What happens to Paul on the road to Damascus?

What happens to Paul on the road to Damascus?

According to Acts, Paul just hears Jesus' voice and does not see his face. On the other hand, Paul believes that seeing the heavenly Jesus gives him the same authority as the twelve Apostles who saw the earthly Jesus. So, in order for him to be accepted by the church, he must show that he has seen Jesus too.

Also according to Acts, after being saved by hearing the gospel, Paul went out and preached it everywhere he went. He also was persecuted for his beliefs but never gave up.

In conclusion, we can say that Paul grew closer to Jesus during his time on the road to Damascus and now preaches about his experience of salvation.

How many years did Paul spend in Arabia and Damascus?

The fourth version of Paul's tale about meeting Jesus is seen in Galatians 1:15-18, where Paul says Jesus appointed him as an apostle to the Gentiles. Following the experience, Paul "did not rush to consult with flesh and blood" (vs. 16), retiring for three years to Arabia and Damascus before returning to Jerusalem. During this time he preached the gospel to Jews as well as Gentiles.

In Acts 9:19, we are told that Paul stayed in Damascus "three months," which would have been around the end of April or early May of 49 CE. This would have been right after he received his vision from God at Jerusalem's temple (9:10). It was during this time that he met with some Christians who were traveling from Jerusalem to Antioch (11:25). After this visit, they proceeded to Syria and Cilicia without him. He then went back to Jerusalem where he persuaded the apostles there to help him fund a mission to Gentiles.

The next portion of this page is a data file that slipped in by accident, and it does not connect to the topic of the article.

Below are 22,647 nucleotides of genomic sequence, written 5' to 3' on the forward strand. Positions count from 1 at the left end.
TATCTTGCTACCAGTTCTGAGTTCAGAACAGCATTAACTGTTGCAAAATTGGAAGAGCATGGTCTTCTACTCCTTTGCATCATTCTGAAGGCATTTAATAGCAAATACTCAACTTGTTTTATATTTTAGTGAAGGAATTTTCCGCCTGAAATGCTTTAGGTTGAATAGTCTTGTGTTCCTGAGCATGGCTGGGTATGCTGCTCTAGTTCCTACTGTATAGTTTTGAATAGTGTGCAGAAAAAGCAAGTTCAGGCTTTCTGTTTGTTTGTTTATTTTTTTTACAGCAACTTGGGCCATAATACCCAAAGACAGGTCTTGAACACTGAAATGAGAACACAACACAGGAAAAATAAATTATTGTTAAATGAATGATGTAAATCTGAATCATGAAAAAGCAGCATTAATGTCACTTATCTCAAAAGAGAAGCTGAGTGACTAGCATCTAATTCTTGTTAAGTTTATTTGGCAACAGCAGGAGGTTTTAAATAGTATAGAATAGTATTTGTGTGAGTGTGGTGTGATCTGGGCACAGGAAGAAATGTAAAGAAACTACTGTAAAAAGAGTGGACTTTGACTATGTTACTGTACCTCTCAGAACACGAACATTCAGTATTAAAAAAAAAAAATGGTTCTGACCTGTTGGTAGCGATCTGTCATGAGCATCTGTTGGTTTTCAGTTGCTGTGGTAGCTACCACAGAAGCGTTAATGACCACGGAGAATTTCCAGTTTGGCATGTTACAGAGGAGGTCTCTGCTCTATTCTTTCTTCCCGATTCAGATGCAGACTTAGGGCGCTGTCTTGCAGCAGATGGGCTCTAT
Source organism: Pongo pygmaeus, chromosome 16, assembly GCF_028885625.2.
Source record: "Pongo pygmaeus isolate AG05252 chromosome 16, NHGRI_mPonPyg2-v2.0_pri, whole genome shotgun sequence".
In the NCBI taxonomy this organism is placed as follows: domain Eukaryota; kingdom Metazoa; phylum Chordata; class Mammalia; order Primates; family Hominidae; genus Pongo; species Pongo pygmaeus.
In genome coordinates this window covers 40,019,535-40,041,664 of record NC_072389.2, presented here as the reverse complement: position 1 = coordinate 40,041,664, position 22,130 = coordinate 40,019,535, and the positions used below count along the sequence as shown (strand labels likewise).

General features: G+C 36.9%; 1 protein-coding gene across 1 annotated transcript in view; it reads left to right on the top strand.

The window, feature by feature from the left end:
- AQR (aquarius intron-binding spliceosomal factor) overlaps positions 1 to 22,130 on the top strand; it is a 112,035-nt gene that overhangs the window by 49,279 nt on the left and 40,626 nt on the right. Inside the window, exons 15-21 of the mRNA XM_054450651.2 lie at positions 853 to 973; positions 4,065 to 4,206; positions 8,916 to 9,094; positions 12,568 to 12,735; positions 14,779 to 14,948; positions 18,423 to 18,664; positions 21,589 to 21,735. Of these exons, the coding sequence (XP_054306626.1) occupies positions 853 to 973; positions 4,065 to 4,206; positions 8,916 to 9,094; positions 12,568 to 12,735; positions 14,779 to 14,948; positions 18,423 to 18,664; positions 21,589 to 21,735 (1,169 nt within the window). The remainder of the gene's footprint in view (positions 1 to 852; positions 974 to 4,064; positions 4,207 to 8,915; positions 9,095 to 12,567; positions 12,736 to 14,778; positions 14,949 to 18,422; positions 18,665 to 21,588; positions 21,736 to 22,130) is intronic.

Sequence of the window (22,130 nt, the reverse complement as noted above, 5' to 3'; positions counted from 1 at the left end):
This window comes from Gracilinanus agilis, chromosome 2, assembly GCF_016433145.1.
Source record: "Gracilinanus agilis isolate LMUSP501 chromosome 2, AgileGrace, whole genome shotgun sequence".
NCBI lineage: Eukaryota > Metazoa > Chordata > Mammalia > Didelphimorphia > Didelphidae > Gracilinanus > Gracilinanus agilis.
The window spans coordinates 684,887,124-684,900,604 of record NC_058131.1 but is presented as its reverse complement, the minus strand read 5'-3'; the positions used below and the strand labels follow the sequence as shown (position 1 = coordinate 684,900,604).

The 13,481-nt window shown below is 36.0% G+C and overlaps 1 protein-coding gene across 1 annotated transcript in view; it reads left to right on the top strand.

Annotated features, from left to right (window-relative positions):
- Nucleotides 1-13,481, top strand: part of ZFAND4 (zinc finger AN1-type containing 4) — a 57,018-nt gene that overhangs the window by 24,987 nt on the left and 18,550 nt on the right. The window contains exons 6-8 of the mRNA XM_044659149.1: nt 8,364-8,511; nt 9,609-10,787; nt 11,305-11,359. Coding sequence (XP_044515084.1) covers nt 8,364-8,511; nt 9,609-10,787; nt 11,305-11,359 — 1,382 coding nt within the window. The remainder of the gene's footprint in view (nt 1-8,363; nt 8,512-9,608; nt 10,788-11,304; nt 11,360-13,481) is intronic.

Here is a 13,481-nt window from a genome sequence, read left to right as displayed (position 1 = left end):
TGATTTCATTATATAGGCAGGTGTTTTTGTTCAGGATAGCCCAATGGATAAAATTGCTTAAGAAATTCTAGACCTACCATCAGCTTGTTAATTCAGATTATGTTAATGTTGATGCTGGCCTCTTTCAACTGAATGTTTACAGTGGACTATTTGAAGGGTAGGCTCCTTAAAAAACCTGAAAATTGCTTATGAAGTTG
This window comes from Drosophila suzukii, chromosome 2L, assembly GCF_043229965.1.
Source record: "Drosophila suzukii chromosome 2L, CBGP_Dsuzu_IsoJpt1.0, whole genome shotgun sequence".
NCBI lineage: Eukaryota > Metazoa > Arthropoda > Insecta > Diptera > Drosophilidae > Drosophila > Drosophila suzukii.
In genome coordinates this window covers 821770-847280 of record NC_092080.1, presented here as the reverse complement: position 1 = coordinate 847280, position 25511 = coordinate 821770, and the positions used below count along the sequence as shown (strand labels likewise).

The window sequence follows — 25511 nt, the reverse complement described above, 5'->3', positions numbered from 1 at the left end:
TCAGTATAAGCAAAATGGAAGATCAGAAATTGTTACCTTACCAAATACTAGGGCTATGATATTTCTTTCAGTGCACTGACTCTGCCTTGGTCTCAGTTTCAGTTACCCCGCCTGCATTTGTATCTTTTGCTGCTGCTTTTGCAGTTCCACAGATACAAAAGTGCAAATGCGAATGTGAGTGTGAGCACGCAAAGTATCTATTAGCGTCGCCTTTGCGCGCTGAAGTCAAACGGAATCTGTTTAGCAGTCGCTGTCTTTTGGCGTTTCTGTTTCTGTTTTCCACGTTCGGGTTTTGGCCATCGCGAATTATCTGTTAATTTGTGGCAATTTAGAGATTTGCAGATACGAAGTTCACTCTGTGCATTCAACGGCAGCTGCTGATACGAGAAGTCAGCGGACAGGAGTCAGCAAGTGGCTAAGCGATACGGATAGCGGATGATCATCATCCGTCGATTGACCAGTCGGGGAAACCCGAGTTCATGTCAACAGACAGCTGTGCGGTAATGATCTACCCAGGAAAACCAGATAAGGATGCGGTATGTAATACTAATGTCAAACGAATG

So, Paul spent about five years traveling throughout Asia Minor (present-day Turkey) and then Europe, spreading the good news about Jesus.

He started out by going to Jerusalem to try to convince the leaders there that he was not wrong when he claimed to be an apostle of Jesus Christ. But they didn't listen to him so he went to Rome instead. When he got to Rome, he wrote a letter to the Christians in Jerusalem asking them to help him fund a mission to Gentiles.

Who gave Saul permission to go to Damascus?

Summary of Paul's Conversion Story on the Road to Damascus Saul had been blinded. His comrades took him to a guy named Judas on Straight Street in Damascus. Saul was blind for three days and didn't eat or drink. Meanwhile, Jesus appeared in a vision to Ananias, a disciple in Damascus, and urged him to go to Saul.

In Christian tradition, he is known as Paul of Tarsus because he was born there, according to Luke (Acts 9:11). Paul claimed to have seen a vision of the resurrected Jesus, who appointed him as the Apostle to the Gentiles.

Who went blind on the road to Damascus?

A light from heaven blinded St. Paul (Saul of Tarsus) in the Bible. His vision was restored three days later by the "laying on of hands." The circumstances underlying his blindness are significant in the history of religion. They show that salvation does not depend on human effort but comes through faith in Jesus Christ.

St. Paul became a key figure in the early development of Christianity. A Jewish Christian from Tarsus in Cilicia, he was brought up as a Pharisee and is said to have been very zealous of his religion. He may have participated in the persecution of Christians under Emperor Nero, although this is not certain.